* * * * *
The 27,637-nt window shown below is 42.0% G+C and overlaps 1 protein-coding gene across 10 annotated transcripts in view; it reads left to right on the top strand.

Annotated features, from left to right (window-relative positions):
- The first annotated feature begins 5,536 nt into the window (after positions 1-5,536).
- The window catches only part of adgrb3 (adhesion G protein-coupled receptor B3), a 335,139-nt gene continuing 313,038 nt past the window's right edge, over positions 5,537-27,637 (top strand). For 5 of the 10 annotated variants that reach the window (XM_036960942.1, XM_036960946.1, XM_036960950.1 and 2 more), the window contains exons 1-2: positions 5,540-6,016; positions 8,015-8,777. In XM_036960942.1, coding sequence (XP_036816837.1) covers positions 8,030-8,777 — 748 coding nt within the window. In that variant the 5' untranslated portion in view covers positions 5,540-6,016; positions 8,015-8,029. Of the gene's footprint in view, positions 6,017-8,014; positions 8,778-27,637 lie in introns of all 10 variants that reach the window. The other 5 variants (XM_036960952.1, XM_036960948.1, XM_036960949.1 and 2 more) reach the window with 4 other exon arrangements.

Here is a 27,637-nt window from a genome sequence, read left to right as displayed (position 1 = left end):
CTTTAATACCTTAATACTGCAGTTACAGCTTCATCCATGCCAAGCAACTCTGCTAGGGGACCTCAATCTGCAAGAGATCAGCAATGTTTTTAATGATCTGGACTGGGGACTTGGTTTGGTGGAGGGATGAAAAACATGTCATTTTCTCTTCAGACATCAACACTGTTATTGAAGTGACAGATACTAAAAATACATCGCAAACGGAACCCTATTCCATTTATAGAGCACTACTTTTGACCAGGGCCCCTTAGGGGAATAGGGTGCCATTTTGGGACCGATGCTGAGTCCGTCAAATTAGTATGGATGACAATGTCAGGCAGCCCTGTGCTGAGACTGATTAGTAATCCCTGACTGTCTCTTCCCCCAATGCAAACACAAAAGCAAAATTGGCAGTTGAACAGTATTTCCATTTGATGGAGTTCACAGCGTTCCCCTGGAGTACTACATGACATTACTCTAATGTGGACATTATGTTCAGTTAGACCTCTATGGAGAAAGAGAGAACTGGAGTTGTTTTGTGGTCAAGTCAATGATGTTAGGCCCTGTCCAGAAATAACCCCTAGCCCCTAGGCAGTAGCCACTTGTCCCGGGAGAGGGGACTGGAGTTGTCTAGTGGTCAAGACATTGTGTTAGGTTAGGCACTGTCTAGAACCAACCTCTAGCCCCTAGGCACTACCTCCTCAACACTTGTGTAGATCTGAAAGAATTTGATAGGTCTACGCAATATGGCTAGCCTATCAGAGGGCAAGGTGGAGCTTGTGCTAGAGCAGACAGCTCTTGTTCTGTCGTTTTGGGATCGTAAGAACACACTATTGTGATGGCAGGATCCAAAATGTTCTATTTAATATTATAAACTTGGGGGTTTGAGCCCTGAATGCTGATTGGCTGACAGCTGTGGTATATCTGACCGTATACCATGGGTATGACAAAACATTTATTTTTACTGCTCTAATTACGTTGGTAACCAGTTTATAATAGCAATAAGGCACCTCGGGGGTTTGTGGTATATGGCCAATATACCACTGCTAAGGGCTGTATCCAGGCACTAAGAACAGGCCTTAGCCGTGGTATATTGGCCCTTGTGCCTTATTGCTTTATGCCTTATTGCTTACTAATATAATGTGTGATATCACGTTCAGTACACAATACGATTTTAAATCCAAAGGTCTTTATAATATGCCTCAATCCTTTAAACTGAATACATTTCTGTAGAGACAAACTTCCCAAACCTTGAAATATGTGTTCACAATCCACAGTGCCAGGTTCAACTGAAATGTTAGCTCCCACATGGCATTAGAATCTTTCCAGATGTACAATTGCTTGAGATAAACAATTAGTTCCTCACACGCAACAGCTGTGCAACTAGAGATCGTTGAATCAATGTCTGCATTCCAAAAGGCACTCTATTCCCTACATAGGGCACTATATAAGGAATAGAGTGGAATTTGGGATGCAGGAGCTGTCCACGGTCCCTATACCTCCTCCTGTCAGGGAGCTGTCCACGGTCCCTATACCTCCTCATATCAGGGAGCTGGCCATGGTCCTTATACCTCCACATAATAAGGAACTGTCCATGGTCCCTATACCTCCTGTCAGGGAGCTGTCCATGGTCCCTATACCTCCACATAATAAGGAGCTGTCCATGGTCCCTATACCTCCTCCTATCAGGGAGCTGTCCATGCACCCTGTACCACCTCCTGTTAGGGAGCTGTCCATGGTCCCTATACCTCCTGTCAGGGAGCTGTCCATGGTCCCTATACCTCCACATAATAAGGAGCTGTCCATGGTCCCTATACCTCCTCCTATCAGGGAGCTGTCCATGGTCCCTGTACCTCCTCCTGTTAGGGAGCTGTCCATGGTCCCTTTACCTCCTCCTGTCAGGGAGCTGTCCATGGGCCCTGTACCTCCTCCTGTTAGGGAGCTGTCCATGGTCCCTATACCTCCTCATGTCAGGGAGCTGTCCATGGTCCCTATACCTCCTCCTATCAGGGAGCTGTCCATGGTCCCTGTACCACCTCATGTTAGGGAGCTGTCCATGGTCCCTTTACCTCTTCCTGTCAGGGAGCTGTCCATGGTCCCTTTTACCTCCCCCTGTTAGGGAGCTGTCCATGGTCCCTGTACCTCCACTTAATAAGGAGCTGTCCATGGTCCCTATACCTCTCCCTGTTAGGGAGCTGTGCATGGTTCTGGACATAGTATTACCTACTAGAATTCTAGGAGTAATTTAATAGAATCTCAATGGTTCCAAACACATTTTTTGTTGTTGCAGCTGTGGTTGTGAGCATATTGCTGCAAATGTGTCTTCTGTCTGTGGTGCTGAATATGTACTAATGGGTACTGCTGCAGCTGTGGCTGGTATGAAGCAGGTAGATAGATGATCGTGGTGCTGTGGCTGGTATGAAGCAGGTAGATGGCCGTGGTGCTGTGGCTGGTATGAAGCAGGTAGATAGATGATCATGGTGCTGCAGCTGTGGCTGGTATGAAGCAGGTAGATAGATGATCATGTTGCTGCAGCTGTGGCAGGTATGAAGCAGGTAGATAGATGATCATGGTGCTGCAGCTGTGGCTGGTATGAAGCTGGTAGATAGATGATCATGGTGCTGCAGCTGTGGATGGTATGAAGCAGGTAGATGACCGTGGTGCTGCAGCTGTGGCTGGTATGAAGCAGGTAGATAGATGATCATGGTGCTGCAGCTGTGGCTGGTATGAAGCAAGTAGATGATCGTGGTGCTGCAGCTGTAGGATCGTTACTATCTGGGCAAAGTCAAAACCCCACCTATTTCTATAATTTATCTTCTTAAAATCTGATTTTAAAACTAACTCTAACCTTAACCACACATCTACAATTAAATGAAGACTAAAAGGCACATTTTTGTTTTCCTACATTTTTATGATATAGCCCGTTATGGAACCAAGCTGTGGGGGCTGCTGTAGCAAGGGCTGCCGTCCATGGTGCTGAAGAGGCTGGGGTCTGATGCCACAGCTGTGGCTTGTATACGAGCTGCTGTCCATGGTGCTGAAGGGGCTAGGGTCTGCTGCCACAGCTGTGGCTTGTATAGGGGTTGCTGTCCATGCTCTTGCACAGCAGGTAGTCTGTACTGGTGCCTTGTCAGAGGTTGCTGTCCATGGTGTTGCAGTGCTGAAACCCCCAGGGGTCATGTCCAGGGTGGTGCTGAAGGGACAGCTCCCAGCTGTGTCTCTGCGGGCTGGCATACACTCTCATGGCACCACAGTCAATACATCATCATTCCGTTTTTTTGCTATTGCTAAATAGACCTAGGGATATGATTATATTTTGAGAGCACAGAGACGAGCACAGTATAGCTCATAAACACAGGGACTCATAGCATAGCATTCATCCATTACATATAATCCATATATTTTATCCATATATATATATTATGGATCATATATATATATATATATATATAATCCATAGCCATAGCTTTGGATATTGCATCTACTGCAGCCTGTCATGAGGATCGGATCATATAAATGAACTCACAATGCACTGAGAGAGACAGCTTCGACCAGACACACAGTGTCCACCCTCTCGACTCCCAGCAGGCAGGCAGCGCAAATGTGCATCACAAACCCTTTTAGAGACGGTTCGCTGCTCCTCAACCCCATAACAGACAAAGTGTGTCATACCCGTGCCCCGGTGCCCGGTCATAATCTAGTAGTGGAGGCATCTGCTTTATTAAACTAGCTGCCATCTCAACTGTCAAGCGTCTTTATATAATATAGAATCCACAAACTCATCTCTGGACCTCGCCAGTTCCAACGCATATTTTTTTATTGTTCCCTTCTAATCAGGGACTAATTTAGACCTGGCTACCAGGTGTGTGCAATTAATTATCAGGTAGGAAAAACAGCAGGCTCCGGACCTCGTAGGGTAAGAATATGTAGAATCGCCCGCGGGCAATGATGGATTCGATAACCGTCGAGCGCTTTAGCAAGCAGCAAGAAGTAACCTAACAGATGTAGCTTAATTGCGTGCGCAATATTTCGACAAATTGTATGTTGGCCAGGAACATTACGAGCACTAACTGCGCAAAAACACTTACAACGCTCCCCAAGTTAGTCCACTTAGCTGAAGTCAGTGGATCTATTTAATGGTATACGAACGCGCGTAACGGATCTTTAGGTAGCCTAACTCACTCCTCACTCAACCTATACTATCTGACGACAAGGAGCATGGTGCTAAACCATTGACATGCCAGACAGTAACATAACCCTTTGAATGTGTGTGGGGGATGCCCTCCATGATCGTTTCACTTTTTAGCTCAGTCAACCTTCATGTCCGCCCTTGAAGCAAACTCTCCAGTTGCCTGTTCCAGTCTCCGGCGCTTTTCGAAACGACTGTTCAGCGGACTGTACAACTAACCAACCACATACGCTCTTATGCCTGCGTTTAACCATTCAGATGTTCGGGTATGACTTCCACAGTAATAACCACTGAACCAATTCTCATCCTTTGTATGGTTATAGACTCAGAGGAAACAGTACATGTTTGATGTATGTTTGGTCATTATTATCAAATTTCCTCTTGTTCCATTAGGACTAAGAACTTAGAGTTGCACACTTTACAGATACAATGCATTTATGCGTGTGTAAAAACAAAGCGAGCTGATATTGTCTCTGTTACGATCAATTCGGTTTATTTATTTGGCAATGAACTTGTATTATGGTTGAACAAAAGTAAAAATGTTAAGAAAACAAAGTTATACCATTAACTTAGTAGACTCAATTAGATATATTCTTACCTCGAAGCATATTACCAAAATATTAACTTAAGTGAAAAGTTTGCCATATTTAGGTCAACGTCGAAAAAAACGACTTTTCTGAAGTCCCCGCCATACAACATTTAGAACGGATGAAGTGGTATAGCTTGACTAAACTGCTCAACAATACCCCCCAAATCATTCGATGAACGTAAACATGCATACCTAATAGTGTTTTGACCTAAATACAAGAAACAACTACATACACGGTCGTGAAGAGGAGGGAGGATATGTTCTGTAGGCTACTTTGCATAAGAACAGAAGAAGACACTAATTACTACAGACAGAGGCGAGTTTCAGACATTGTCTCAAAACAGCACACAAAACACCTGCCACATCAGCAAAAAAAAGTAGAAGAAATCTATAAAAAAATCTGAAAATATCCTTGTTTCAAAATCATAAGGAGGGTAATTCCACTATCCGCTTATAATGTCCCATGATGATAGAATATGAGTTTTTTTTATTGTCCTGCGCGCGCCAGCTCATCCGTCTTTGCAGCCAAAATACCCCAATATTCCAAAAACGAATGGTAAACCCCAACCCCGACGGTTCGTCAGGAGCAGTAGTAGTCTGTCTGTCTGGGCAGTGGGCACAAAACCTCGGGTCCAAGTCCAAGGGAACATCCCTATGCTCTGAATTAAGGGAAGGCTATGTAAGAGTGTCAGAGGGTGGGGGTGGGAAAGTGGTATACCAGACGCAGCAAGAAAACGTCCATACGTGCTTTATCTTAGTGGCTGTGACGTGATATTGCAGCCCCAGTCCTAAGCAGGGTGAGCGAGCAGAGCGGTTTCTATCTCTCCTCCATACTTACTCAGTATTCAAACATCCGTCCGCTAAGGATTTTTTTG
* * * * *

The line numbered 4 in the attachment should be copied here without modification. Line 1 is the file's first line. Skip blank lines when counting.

- The window catches only part of adgrb3 (adhesion G protein-coupled receptor B3), a 335,139-nt gene continuing 313,038 nt past the window's right edge, over positions 5,537-27,637 (top strand). For 5 of the 10 annotated variants that reach the window (XM_036960942.1, XM_036960946.1, XM_036960950.1 and 2 more), the window contains exons 1-2: positions 5,540-6,016; positions 8,015-8,777. In XM_036960942.1, coding sequence (XP_036816837.1) covers positions 8,030-8,777 — 748 coding nt within the window. In that variant the 5' untranslated portion in view covers positions 5,540-6,016; positions 8,015-8,029. Of the gene's footprint in view, positions 6,017-8,014; positions 8,778-27,637 lie in introns of all 10 variants that reach the window. The other 5 variants (XM_036960952.1, XM_036960948.1, XM_036960949.1 and 2 more) reach the window with 4 other exon arrangements.